In an attempt to stop the ‘scooter apocalypse.’
European cities seek justice for a two-wheeled phenomenon that has ‘refreshed’ urban landscapes around the world: electric scooters. Someone proposes to ban them altogether, someone — to force riders to pass driving exams.
Critics have noted a growing number of injuries and even deaths resulting from the use of electric scooters. They see them as a new nuisance for pedestrians, cyclists, and drivers. But supporters call them a leap into the future without suffocating pollution of the planet.
On Monday, the French government met with victims of scooter accidents and is now preparing new rules. According to a June study, in Paris alone, there are more companies producing this mode of transport than throughout the United States, and at least 20,000 scooters fly through its historic streets.
Most of them are rental vehicles that you can borrow and park anywhere, which is especially important for tourists and teenagers. But the victims say that these users do not know the French rules of the road and cannot always be held responsible for accidents. One rider was killed, and dozens were injured only this year.
Paris imposes a fine of 135 euros (150 dollars) for riding electronic scooters on the sidewalk. The mayor wants to limit the speed of the scooter to 20 kilometers per hour in most areas and to 8 kilometers per hour in areas with heavy pedestrian traffic. She plans to limit the number of operators to three and limit the number of scooters.
The new rules, expected in September, will expand these restrictions nationwide and include potential fines of up to € 1,500 ($ 1,680).
Critics want to set age limits for riders and require them to pass driving tests and insurance so that the government does not pay for medical care or other damage that they cause.
Berlin legalized electric scooters two months ago and quickly realized that they needed stricter rules. Berlin police will also increase patrols to prevent illegal behavior. Since mid-June alone, 34 people were injured in scooter accidents, and most of them were caused by the careless behavior of the riders.
While people in favor of scooters say this is a way to reduce polluting modes of transport, the anti-scooter faction says that they are mainly used by people who would either go or ride public transport.
In the UK, riding an electronic scooter on sidewalks is prohibited, and their use on the roads is a crime because they do not comply with laws requiring insurance, taxes and driver rights. Lawyers protested, arguing that the time had come to change the rules.
The TV host and blogger YouTube, 35-year-old Emily Hartridge, became the first person in the UK to be killed while riding an electronic scooter — she was hit by a truck in south London. The next day, a 14-year-old boy received a head injury after a collision with a bus stop in southeast London.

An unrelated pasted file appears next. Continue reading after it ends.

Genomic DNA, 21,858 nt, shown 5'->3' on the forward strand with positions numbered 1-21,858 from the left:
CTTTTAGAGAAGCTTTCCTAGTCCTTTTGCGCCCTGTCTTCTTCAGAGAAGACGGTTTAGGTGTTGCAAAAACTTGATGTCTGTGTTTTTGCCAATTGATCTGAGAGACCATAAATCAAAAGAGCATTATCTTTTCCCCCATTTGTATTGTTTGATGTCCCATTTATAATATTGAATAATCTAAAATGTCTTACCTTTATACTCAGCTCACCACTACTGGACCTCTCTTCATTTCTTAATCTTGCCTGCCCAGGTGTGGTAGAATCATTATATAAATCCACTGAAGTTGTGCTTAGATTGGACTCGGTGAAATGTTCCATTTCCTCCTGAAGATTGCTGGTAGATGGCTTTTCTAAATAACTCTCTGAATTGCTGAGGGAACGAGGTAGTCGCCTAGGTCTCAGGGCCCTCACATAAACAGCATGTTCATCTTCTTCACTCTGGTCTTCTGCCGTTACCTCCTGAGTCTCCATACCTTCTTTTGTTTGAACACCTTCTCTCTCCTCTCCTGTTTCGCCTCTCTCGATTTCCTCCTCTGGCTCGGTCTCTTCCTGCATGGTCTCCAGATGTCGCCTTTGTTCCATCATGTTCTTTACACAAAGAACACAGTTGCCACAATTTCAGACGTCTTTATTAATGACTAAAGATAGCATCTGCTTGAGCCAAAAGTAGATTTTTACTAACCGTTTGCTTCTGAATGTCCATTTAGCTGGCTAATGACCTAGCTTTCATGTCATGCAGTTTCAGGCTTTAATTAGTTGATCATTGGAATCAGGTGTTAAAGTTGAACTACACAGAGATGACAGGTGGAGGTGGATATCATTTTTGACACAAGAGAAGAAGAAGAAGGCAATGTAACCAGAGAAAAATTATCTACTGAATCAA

Electric scooters dot the cityscapes of major Spanish cities, and the official traffic regulator has prepared new guidelines — but their approval depends on how Spanish politicians form a new national government after a parliament that was suspended in the April national elections.
Meanwhile, cities impose their own restrictions. In Madrid, helmets are only required for persons under 16 years of age. However, they are mandatory for everyone in Barcelona, where a 92-year-old woman died after being hit by an electric scooter. The scooter was tried for manslaughter, but he was ultimately fined for not complying with the rules.
Scooter users can ply on roads with no more than one lane in one direction, observing the maximum speed limit of 30 kilometers per hour.
Brussels — the capital of Belgium and the European Union — has been littered with such vehicles over the past year. But each of the 19 municipalities that make up Brussels has its own rules regarding vehicles. Some impose fines or speed limits, while others impose parking restrictions.
A spokeswoman for the city said that today there was one fatal accident due to a scooter, and a large hospital says that there are up to two injuries per day due to accidents on scooters.
Last month, the Italian Ministry of Transport established new rules for electronic scooters, segways, hoverboards and other modes of transport.
Scooters are allowed on the streets, but they cannot move faster than 30 kilometers per hour. In pedestrian areas, the speed of an electronic scooter is limited to 6 km/h. Now Italian cities have to identify areas and place signs, as well as establish rules for companies that share scooters.
In the Netherlands, bicycles still dominate. Electric scooters are a rare sight and are not allowed on public roads. The Dutch Insurers Association this week warned holidaymakers who may have used electronic scooters on vacation so that they would not bring them home because riders on Dutch roads are not insured.
In the Balkan countries, electronic scooters still operate in the gray zone, with the exception of Slovenia, which is developing legislation restricting them to pedestrian zones and bike paths.
The maximum speed will be limited to 25 kilometers per hour, but in pedestrian areas, electric scooters will have to remain within walking distance. The same local rules apply to them as for bicycles, which means that they must have lights, and helmets will be required for minor riders.
In Helsinki, Finland, for the first time, the police wrote four fines to users of rolling scooters — people made dangerous maneuvers on a busy sidewalk. Earlier, Finnish doctors stated that with the advent of city scooter rental services, the number of injuries in the city streets increased significantly.
Currently, there are six different scooter rental operators in the metropolitan area of Finland. The user can rent any scooter along the way, having previously passed the registration procedure in the application. The activation cost of the scooter is 1 euro, after which the user pays 25 cents for every minute.